HC Deb 31 March 1925 vol 182 cc1149-50W
Lieut.-Colonel McDONNELL

asked the Secretary of State for the Colonies what is the object of printing at the end of the Estimates for Colonial Services (Civil Service Estimates, 1925–26, Class V, Vote 2, page 52) a list entitled extra receipts payable to His Majesty's Ex- chequer (cash); whether the items in this list are in the nature of a return on expenditure included in the Estimates of Colonial Services for previous years; and whether it is intended to indicate that in order to arrive at the net estimated expenditure on this service the total of £1,216,207 should be reduced by the total of extra receipts amounting to £261,573?


The primary purpose of the Estimate is to indicate what sum of money Parliament is requested to Vote under the head Colonial Services. Where, in addition to making a supply grant, Parliament is asked to authorise the application of receipts towards meeting expenditure, those receipts are described as appropriations-in-aid and are shown as such in the Estimate which thus exhibits a net figure. All other receipts are paid direct to the Exchequer and are called extra receipts. They do not affect the total of the Vote in any way, and they are mentioned only to complete the statistical information given to Parliament. The need for such statistical information arises from the fact that for several reasons the net expenditure in connection with a particular service does not correspond precisely to the net total of the Vote. For example, there is a superannuation charge in connection with Colonial Services, estimated at £14,097, but the House does not vote that money under the head "Colonial Services," as it prefers to vote all superannuation charges under a single head elsewhere (Class VI, Vote I, Superannuation and Retired Allowances).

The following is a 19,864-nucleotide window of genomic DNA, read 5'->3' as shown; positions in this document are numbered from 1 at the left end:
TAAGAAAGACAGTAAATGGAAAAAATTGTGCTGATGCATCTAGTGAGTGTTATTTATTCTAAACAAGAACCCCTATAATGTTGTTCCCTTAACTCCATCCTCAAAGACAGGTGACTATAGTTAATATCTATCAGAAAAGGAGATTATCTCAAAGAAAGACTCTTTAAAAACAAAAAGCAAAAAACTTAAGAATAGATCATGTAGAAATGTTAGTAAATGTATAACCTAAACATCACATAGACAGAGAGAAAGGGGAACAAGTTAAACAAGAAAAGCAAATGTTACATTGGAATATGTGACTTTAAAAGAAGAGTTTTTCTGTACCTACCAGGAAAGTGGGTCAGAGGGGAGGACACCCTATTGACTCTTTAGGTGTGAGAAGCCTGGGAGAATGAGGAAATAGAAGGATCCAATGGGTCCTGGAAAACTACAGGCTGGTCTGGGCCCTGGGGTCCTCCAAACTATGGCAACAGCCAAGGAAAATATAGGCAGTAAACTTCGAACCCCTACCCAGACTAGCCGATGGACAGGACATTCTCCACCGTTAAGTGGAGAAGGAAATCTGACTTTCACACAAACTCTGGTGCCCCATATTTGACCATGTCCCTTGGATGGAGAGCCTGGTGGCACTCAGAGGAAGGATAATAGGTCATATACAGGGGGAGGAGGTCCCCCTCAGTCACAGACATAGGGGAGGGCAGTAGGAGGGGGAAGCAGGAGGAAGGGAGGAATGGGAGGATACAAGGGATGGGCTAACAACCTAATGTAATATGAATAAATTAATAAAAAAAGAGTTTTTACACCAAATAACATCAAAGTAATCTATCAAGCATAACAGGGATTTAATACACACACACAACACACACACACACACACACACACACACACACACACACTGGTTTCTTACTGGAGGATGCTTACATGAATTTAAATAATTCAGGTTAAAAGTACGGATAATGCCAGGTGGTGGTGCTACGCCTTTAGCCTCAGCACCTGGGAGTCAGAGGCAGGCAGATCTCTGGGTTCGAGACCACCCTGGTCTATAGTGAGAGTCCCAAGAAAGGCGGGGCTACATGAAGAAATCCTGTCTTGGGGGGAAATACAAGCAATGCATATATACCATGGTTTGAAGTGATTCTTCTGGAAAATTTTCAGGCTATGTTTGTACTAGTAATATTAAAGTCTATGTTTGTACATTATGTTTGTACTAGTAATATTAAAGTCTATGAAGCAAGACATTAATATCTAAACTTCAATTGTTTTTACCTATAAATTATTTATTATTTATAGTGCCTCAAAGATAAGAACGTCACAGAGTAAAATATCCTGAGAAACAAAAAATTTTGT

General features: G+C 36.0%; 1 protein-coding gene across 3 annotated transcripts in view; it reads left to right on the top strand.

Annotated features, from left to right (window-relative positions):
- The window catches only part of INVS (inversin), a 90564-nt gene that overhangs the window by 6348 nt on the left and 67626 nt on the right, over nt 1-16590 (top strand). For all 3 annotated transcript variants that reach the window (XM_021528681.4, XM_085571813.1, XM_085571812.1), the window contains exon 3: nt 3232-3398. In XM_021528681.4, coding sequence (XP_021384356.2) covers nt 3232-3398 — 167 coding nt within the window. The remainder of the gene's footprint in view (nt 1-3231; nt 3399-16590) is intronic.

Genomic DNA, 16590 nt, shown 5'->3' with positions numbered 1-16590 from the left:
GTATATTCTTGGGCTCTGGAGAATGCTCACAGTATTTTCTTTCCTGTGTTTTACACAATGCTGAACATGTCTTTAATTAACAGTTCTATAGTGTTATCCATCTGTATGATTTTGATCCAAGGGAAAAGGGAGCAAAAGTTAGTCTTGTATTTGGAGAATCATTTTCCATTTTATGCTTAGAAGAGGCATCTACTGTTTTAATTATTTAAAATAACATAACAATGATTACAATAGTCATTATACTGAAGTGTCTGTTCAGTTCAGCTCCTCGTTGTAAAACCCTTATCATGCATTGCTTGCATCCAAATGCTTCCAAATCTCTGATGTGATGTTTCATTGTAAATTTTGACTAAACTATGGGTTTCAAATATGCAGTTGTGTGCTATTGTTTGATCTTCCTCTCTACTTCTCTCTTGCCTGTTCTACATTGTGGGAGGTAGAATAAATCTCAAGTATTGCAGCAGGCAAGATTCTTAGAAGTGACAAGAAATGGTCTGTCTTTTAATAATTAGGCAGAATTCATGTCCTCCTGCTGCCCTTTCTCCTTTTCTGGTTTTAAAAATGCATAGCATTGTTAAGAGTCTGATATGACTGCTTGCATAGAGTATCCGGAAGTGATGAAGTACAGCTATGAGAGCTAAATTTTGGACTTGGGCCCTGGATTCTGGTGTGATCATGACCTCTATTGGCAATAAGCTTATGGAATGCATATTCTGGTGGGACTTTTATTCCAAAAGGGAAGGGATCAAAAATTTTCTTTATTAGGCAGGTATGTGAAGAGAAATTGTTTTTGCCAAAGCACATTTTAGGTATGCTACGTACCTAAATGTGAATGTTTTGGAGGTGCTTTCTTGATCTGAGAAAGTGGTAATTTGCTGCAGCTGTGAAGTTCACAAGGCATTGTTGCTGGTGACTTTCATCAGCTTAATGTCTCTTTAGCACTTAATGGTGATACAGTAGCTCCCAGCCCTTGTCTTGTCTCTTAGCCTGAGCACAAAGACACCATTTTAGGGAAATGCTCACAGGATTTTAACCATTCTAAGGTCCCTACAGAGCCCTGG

Thus the Estimate for 1925–26 shows:

  1. (a) That Parliament is requested to make a supply grant of £1,216,2077 under the head Colonial Services and that there are no appropriations-in-aid.
  2. (b) That the estimated total expenditure in connection with the service is £1,245,304 (see foot of page 51) and the estimated total receipts £261,573 (page 52).
The extra receipts, with the exception of three small items totalling £706, arise in respect of loans and advances made in connection with Colonial Services in past years.

Forward to